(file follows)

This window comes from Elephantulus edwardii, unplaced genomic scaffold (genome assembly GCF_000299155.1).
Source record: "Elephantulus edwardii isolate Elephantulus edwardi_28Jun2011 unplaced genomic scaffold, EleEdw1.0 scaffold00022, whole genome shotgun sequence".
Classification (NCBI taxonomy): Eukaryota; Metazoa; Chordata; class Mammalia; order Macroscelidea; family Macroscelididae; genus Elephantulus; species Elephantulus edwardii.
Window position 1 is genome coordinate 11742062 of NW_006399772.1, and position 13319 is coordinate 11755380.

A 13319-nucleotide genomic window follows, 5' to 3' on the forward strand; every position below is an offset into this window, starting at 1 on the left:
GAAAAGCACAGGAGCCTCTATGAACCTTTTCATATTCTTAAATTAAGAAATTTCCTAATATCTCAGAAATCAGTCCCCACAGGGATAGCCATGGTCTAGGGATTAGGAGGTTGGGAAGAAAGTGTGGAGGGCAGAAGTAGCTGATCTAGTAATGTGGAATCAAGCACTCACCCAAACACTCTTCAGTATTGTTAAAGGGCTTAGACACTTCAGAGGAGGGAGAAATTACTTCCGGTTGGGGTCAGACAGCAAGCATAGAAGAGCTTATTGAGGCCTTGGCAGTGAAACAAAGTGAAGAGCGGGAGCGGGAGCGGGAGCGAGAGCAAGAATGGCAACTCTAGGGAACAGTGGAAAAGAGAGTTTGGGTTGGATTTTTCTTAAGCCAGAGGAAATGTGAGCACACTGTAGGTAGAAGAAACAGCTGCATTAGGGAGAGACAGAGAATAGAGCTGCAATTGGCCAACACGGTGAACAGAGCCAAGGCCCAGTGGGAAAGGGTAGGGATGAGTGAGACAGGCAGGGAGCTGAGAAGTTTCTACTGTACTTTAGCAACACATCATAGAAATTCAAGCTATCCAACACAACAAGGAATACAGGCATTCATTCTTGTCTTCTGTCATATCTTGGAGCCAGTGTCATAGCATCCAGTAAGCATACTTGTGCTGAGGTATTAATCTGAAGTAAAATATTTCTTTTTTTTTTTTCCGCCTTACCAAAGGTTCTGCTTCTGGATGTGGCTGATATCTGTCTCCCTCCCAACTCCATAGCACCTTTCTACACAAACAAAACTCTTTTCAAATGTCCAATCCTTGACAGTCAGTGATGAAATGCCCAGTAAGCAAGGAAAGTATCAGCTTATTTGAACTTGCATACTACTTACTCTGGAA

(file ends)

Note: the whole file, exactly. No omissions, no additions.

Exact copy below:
This window comes from Elephantulus edwardii, unplaced genomic scaffold (genome assembly GCF_000299155.1).
Source record: "Elephantulus edwardii isolate Elephantulus edwardi_28Jun2011 unplaced genomic scaffold, EleEdw1.0 scaffold00022, whole genome shotgun sequence".
Classification (NCBI taxonomy): Eukaryota; Metazoa; Chordata; class Mammalia; order Macroscelidea; family Macroscelididae; genus Elephantulus; species Elephantulus edwardii.
Window position 1 is genome coordinate 11742062 of NW_006399772.1, and position 13319 is coordinate 11755380.

A 13319-nucleotide genomic window follows, 5' to 3' on the forward strand; every position below is an offset into this window, starting at 1 on the left:
GAAAAGCACAGGAGCCTCTATGAACCTTTTCATATTCTTAAATTAAGAAATTTCCTAATATCTCAGAAATCAGTCCCCACAGGGATAGCCATGGTCTAGGGATTAGGAGGTTGGGAAGAAAGTGTGGAGGGCAGAAGTAGCTGATCTAGTAATGTGGAATCAAGCACTCACCCAAACACTCTTCAGTATTGTTAAAGGGCTTAGACACTTCAGAGGAGGGAGAAATTACTTCCGGTTGGGGTCAGACAGCAAGCATAGAAGAGCTTATTGAGGCCTTGGCAGTGAAACAAAGTGAAGAGCGGGAGCGGGAGCGGGAGCGAGAGCAAGAATGGCAACTCTAGGGAACAGTGGAAAAGAGAGTTTGGGTTGGATTTTTCTTAAGCCAGAGGAAATGTGAGCACACTGTAGGTAGAAGAAACAGCTGCATTAGGGAGAGACAGAGAATAGAGCTGCAATTGGCCAACACGGTGAACAGAGCCAAGGCCCAGTGGGAAAGGGTAGGGATGAGTGAGACAGGCAGGGAGCTGAGAAGTTTCTACTGTACTTTAGCAACACATCATAGAAATTCAAGCTATCCAACACAACAAGGAATACAGGCATTCATTCTTGTCTTCTGTCATATCTTGGAGCCAGTGTCATAGCATCCAGTAAGCATACTTGTGCTGAGGTATTAATCTGAAGTAAAATATTTCTTTTTTTTTTTTCCGCCTTACCAAAGGTTCTGCTTCTGGATGTGGCTGATATCTGTCTCCCTCCCAACTCCATAGCACCTTTCTACACAAACAAAACTCTTTTCAAATGTCCAATCCTTGACAGTCAGTGATGAAATGCCCAGTAAGCAAGGAAAGTATCAGCTTATTTGAACTTGCATACTACTTACTCTGGAA